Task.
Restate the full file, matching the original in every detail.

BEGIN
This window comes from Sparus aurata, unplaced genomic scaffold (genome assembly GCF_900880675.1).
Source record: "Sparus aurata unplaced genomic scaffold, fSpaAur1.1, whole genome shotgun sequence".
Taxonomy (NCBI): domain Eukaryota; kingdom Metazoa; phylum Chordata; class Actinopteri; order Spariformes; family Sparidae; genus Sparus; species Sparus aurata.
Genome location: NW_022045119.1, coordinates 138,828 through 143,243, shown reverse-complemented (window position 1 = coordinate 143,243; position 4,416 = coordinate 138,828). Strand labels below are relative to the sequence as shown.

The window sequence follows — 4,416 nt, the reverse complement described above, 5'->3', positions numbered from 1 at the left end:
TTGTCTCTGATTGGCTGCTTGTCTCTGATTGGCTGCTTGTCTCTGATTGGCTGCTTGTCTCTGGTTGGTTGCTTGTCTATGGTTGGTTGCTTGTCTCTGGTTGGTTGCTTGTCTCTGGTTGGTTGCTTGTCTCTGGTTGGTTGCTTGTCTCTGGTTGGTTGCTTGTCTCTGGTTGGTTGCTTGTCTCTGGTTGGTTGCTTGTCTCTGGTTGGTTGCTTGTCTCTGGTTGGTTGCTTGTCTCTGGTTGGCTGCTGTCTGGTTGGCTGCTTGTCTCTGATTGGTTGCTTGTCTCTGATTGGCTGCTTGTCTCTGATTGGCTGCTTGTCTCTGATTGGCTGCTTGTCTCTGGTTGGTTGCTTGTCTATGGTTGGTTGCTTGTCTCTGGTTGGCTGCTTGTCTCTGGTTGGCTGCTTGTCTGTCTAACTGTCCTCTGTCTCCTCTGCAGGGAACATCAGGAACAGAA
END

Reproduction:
This window comes from Sparus aurata, unplaced genomic scaffold (genome assembly GCF_900880675.1).
Source record: "Sparus aurata unplaced genomic scaffold, fSpaAur1.1, whole genome shotgun sequence".
Taxonomy (NCBI): domain Eukaryota; kingdom Metazoa; phylum Chordata; class Actinopteri; order Spariformes; family Sparidae; genus Sparus; species Sparus aurata.
Genome location: NW_022045119.1, coordinates 138,828 through 143,243, shown reverse-complemented (window position 1 = coordinate 143,243; position 4,416 = coordinate 138,828). Strand labels below are relative to the sequence as shown.

The window sequence follows — 4,416 nt, the reverse complement described above, 5'->3', positions numbered from 1 at the left end:
TTGTCTCTGATTGGCTGCTTGTCTCTGATTGGCTGCTTGTCTCTGATTGGCTGCTTGTCTCTGGTTGGTTGCTTGTCTATGGTTGGTTGCTTGTCTCTGGTTGGTTGCTTGTCTCTGGTTGGTTGCTTGTCTCTGGTTGGTTGCTTGTCTCTGGTTGGTTGCTTGTCTCTGGTTGGTTGCTTGTCTCTGGTTGGTTGCTTGTCTCTGGTTGGTTGCTTGTCTCTGGTTGGTTGCTTGTCTCTGGTTGGCTGCTGTCTGGTTGGCTGCTTGTCTCTGATTGGTTGCTTGTCTCTGATTGGCTGCTTGTCTCTGATTGGCTGCTTGTCTCTGATTGGCTGCTTGTCTCTGGTTGGTTGCTTGTCTATGGTTGGTTGCTTGTCTCTGGTTGGCTGCTTGTCTCTGGTTGGCTGCTTGTCTGTCTAACTGTCCTCTGTCTCCTCTGCAGGGAACATCAGGAACAGAA